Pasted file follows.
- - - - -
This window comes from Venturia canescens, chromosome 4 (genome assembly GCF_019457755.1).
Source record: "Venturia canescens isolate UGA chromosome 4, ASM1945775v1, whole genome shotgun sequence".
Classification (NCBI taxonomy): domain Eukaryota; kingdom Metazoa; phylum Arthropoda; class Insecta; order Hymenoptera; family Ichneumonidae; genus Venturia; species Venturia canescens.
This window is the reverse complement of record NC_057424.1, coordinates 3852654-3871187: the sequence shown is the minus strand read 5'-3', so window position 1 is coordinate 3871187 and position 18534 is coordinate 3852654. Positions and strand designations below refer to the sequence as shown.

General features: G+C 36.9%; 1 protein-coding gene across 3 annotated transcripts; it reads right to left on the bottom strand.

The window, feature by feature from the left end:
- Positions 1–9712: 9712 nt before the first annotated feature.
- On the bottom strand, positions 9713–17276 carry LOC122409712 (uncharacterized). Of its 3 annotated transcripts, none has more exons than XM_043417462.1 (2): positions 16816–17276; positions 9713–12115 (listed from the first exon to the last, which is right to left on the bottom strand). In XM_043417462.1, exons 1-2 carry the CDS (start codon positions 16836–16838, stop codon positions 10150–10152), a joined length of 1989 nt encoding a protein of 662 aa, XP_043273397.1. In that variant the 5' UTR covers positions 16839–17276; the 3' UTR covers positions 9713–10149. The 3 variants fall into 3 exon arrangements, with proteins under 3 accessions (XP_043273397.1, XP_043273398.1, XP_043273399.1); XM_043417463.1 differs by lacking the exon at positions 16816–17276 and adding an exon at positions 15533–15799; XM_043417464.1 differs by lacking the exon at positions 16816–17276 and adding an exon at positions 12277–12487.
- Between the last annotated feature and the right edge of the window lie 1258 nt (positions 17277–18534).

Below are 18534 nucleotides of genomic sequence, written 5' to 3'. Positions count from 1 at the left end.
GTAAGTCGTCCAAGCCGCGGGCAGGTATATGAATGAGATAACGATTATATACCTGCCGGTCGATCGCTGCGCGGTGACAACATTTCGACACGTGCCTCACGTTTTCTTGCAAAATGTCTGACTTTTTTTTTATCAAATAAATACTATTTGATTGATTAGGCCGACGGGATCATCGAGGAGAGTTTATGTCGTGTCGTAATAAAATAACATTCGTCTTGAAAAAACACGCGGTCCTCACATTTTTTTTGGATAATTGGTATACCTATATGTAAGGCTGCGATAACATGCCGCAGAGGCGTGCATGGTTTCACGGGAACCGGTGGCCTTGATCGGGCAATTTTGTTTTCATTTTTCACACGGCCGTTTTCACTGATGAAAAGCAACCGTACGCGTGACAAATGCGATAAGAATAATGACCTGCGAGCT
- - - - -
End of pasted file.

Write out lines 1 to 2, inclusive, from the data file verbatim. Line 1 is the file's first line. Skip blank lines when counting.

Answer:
This window comes from Venturia canescens, chromosome 4 (genome assembly GCF_019457755.1).
Source record: "Venturia canescens isolate UGA chromosome 4, ASM1945775v1, whole genome shotgun sequence".